Reports from the Field

Sunday, August 04, 2013


Perseid Meteor Showers over the San Juan Islands

One of our favorite times of the year is almost upon us. The Perseid meteor shower is about to happen again as the Earth moves into the stream of debris from the comet Swift-Tuttle.  NASA's Meteorid Environment Office shows that the Perseids are the #1 source of fireballs in the Earth's sky. This meteor shower is called the Perseids because the fireballs appear to originate in the constellation Perseus. The maximum is coming over the next two weeks, between August 11-13 it should peak with roughly 100 meteors per hour lighting up the sky above the San Juan Islands. The highest number can usually be seen in the pre-dawn hours as the Earth rotates towards the sun and scoops up more debris as it moves through space. Our overnight kayakers are in for a real treat these next few weeks.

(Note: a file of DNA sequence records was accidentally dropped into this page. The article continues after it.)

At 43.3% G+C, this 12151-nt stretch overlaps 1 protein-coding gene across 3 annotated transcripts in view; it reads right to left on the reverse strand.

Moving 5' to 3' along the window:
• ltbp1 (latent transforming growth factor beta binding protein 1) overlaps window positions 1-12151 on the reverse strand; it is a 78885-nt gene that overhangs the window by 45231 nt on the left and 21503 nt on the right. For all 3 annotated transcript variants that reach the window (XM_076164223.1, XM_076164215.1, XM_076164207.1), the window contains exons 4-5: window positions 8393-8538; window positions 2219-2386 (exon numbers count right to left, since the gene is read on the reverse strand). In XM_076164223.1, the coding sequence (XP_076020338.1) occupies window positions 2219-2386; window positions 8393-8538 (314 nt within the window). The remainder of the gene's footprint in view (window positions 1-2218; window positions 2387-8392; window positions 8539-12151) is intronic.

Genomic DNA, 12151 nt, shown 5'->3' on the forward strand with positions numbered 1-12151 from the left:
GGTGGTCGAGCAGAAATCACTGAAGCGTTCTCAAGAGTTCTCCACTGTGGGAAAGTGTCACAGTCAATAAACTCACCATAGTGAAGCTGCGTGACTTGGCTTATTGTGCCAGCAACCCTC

Humans have been watching this meteor shower for over 2000 years, and we suggest that you join the fun!

In other news, the Orca whales have been absent from the San Juan Islands for nearly three weeks now. This year's Chinook salmon runs are very poor which is the likely cause. Apparently a cruise ship recently saw what is assumed to be the Southern Resident Orca about 20 miles off of the west coast of Vancouver Island.  Luckily for us we don't "hang our hat" on kayaking with whales, and have created trips that are fun and rewarding regardless of what wildlife is encountered. We have been enjoying some really interesting seal encounters as the pups are getting weaned, and the porpoise sightings around Burrows Island have been wonderful.

Here's a picture of a "wild" group of lovely ladies who recently joined us on a Half Day trip around Burrows Island. Thank you "Kayaking Kweens", we really enjoyed your enthusiasm!

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